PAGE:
Hawaii museum revisits historical past of gender-fluid healers

HONOLULU (AP) — Greater than 500 years in the past, Hawaiians positioned 4 boulders on a Waikiki seaside to honor guests from the court docket of Tahiti’s king who had healed the sick. They have been “mahu,” which in Hawaiian language and tradition refers to somebody with twin female and male spirit and a combination of gender traits.

The stones have been uncared for for a few years, as Christian missionaries and different colonizing Westerners suppressed the position of mahu in Hawaiian society. At one level a bowling alley was constructed over the boulders.

Officers restored the stones a number of occasions for the reason that Sixties however informational plaques put in subsequent to them omitted references to mahu.

The stones and the historical past of the 4 healers now are featured in an exhibit at Bishop Museum in Honolulu. The show highlights the deep roots of gender fluidity in Polynesia.

Hinaleimoana Wong-Kalu is mahu and one of many exhibit’s curators. She mentioned the healers have been revered for his or her talent and hopes their story will present youngsters in Hawaii that “correct Hawaiian tradition” doesn’t move judgment in opposition to these “who’ve components of duality.”

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“They have been revered and honored as a result of the individuals knew that their female and male duality made them much more highly effective a healer,” Wong-Kalu mentioned.

Kapaemahu was the chief of the 4 healers, and the exhibit is called The Therapeutic Stones of Kapaemahu. Their story was handed down orally, like all Hawaiian tales, till a written language was developed within the 1800s.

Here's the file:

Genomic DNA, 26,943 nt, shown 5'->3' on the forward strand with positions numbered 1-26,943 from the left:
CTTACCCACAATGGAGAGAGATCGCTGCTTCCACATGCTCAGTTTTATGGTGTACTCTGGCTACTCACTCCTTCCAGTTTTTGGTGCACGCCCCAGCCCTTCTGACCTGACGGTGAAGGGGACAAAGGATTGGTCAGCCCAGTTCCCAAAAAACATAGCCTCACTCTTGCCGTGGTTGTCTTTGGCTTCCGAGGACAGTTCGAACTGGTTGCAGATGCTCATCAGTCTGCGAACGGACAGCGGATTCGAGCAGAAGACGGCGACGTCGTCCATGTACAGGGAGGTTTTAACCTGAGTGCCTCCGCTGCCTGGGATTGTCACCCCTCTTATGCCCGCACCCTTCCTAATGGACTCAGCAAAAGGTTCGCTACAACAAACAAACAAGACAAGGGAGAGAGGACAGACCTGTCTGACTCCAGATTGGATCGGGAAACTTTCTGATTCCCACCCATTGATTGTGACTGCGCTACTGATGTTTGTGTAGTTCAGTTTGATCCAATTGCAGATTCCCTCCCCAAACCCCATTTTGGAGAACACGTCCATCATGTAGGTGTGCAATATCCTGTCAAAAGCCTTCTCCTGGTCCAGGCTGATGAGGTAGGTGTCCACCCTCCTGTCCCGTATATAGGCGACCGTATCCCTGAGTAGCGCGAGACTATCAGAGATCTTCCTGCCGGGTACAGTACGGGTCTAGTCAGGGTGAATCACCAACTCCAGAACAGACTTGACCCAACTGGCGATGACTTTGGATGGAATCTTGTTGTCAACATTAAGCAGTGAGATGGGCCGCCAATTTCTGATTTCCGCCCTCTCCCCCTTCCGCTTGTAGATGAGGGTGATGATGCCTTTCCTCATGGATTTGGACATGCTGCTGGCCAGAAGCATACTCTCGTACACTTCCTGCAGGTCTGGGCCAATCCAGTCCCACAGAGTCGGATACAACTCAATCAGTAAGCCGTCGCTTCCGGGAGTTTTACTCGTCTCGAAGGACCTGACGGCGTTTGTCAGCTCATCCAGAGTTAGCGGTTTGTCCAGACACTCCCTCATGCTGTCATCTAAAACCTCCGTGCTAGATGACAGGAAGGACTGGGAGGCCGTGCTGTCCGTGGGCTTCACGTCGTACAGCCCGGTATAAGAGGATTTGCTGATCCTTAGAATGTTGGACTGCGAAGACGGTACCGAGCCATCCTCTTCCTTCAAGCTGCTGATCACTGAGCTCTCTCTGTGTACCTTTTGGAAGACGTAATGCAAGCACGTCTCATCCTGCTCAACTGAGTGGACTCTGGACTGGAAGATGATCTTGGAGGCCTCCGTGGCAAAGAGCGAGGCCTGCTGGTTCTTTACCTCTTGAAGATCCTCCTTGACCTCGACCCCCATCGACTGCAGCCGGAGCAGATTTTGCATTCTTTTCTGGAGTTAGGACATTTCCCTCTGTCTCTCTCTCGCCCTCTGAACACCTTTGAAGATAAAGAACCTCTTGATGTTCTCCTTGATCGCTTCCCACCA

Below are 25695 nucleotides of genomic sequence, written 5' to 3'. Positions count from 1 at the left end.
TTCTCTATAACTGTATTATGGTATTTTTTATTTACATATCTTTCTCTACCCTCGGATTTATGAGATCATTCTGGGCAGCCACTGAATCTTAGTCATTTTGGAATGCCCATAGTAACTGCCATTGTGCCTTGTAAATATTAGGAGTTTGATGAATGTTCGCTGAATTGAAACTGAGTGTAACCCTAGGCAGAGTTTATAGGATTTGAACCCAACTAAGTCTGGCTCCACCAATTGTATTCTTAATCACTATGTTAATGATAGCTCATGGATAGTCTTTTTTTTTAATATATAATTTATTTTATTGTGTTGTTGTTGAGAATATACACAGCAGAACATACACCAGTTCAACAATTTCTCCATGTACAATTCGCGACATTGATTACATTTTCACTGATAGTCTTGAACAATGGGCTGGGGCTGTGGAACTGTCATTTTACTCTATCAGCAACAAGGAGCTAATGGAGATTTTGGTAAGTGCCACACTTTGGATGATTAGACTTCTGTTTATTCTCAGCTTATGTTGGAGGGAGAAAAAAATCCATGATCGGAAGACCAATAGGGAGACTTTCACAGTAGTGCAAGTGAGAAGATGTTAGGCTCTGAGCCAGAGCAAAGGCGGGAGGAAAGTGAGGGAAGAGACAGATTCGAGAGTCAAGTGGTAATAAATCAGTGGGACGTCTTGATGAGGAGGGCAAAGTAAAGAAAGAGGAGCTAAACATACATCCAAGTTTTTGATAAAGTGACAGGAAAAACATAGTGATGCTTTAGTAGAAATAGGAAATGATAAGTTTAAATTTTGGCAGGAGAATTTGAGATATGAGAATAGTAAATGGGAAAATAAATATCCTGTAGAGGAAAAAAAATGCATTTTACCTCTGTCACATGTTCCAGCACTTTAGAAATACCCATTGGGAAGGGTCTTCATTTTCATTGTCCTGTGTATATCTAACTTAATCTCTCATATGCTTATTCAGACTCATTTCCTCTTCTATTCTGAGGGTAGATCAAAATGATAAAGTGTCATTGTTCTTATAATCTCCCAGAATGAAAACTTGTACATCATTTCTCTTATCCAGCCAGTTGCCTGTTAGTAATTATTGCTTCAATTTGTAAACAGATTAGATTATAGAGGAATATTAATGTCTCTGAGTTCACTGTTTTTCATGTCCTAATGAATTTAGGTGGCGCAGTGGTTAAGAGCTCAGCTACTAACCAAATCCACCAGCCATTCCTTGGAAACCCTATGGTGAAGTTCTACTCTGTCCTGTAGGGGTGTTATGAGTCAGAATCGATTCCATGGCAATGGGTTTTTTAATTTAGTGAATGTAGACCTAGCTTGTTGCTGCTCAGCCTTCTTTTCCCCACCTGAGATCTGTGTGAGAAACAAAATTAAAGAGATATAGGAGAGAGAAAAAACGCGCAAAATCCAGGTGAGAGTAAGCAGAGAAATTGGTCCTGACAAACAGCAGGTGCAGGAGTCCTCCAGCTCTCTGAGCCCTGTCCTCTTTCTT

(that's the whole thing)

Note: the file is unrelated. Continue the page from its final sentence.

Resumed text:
However Hawaiians have been discouraged from speaking about mahu. DeSoto Brown, a Bishop Museum historian and the exhibit’s lead curator, mentioned Christian missionaries who arrived in 1820 forbade something that deviated from “clearly outlined roles and presentation” of female and male genders.

The earliest identified written account of the mahu healers is a 1906 manuscript by James Alapuna Harbottle Boyd, the son-in-law of Archibald Cleghorn, who owned the Waikiki property the place the stones have been on the time. Cleghorn’s spouse, Princess Likelike, and daughter, Princess Kaiulani, have been identified to position seaweed and provide prayers on the stones once they swam.

Boyd’s manuscript “Custom of the Wizard Stones of Ka-Pae-Mahu” mentioned the Hawaiian individuals liked the healers for his or her “tall stature, courteous methods and kindly manners” and their cures grew to become well-known throughout Oahu.

“Their methods and nice physique have been overshadowed by their low, delicate speech, they usually grew to become as one with these they got here involved with,” Boyd wrote. “They have been unsexed, by nature, and their habits coincided with their womanly seeming, though manly in stature and common bearing.”

When it was time for the healers to go away, 4 boulders have been introduced down from Oahu’s Kaimuki space. Two have been positioned on the website of the healers’ hut and the others the place they bathed within the ocean. Idols indicating the twin spirit of the healers have been positioned beneath every stone.